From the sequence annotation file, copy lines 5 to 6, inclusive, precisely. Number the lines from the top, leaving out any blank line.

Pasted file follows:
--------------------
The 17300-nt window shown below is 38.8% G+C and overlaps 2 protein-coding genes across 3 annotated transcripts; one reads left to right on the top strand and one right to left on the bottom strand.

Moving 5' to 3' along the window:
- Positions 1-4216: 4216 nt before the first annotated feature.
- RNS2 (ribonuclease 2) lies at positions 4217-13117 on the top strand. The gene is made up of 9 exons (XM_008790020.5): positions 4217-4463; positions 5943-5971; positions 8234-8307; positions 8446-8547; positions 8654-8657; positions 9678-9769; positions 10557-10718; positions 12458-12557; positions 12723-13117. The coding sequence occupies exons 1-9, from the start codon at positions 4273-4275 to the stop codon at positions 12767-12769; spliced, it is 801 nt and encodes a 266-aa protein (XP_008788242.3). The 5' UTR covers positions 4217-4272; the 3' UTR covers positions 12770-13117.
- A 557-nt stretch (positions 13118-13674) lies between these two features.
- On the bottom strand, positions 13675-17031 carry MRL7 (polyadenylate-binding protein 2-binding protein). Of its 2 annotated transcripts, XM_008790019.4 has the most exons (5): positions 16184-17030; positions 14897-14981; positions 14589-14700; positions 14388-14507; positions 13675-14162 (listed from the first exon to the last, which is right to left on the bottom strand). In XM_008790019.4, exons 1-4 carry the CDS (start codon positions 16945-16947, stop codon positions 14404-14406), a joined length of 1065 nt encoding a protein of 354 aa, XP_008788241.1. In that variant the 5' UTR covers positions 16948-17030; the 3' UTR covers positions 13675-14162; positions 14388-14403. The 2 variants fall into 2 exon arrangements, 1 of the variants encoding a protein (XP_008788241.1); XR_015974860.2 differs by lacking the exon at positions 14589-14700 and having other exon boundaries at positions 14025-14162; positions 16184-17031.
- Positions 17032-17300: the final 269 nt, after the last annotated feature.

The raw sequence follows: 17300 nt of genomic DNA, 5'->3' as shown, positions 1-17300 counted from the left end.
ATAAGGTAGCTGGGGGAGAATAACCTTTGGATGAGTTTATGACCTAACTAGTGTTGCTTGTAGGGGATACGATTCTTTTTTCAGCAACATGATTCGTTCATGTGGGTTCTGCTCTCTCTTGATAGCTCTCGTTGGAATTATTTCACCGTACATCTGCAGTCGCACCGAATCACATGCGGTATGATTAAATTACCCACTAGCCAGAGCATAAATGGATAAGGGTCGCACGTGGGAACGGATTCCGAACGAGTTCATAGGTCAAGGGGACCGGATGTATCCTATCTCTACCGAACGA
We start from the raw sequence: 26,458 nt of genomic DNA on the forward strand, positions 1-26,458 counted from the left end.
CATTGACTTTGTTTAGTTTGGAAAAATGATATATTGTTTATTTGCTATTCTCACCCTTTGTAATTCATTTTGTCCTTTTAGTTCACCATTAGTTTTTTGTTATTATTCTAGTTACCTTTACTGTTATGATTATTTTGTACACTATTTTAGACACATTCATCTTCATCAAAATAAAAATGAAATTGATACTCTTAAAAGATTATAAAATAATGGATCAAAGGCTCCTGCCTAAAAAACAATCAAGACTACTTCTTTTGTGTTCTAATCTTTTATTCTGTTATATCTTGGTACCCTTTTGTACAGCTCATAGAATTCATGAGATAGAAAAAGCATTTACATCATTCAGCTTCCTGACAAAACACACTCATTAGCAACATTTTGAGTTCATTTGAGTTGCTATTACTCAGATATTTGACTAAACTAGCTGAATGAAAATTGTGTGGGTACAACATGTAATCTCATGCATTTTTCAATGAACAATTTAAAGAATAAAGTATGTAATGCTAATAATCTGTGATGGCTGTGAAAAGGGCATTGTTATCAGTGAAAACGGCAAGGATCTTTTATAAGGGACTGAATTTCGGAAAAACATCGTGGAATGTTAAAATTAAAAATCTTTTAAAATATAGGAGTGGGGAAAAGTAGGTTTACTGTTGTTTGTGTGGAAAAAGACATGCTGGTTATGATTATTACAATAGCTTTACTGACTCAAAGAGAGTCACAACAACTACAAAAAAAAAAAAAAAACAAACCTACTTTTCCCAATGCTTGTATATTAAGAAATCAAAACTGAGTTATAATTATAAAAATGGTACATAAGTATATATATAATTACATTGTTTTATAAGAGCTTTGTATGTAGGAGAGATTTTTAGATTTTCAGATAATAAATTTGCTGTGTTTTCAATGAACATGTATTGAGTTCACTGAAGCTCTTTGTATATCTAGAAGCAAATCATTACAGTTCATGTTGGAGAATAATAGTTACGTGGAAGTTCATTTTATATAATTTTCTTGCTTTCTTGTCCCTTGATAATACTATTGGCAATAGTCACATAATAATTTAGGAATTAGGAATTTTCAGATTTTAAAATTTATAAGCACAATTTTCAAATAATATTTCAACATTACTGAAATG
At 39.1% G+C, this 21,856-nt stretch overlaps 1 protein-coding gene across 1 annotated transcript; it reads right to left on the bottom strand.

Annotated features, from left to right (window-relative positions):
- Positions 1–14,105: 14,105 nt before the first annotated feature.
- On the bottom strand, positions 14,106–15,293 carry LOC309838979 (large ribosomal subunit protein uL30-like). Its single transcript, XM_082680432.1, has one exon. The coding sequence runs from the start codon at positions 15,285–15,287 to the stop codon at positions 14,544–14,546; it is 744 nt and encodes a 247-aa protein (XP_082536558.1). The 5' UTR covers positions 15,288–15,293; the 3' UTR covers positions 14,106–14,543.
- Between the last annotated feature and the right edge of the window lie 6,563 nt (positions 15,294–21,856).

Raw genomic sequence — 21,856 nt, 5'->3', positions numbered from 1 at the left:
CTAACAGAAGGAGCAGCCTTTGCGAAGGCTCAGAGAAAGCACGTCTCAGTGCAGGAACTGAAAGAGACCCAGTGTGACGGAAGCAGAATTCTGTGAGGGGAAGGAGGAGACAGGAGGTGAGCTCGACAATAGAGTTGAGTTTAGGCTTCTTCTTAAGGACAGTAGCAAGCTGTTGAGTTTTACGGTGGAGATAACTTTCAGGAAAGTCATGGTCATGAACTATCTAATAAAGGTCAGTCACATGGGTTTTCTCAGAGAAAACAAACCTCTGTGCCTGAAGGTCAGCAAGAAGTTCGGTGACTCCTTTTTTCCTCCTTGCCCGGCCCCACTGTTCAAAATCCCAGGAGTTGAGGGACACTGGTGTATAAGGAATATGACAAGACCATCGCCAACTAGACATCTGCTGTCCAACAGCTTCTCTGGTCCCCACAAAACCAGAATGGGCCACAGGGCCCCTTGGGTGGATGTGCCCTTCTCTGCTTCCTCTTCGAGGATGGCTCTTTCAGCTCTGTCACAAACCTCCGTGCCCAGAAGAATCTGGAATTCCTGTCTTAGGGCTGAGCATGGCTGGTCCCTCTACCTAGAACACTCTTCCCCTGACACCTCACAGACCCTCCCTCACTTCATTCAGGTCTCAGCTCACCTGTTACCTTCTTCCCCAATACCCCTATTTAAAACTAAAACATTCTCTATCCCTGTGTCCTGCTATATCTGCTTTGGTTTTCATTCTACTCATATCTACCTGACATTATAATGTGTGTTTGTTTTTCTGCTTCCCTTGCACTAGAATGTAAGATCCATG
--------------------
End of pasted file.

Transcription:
- A 557-nt stretch (positions 13118-13674) lies between these two features.
- On the bottom strand, positions 13675-17031 carry MRL7 (polyadenylate-binding protein 2-binding protein). Of its 2 annotated transcripts, XM_008790019.4 has the most exons (5): positions 16184-17030; positions 14897-14981; positions 14589-14700; positions 14388-14507; positions 13675-14162 (listed from the first exon to the last, which is right to left on the bottom strand). In XM_008790019.4, exons 1-4 carry the CDS (start codon positions 16945-16947, stop codon positions 14404-14406), a joined length of 1065 nt encoding a protein of 354 aa, XP_008788241.1. In that variant the 5' UTR covers positions 16948-17030; the 3' UTR covers positions 13675-14162; positions 14388-14403. The 2 variants fall into 2 exon arrangements, 1 of the variants encoding a protein (XP_008788241.1); XR_015974860.2 differs by lacking the exon at positions 14589-14700 and having other exon boundaries at positions 14025-14162; positions 16184-17031.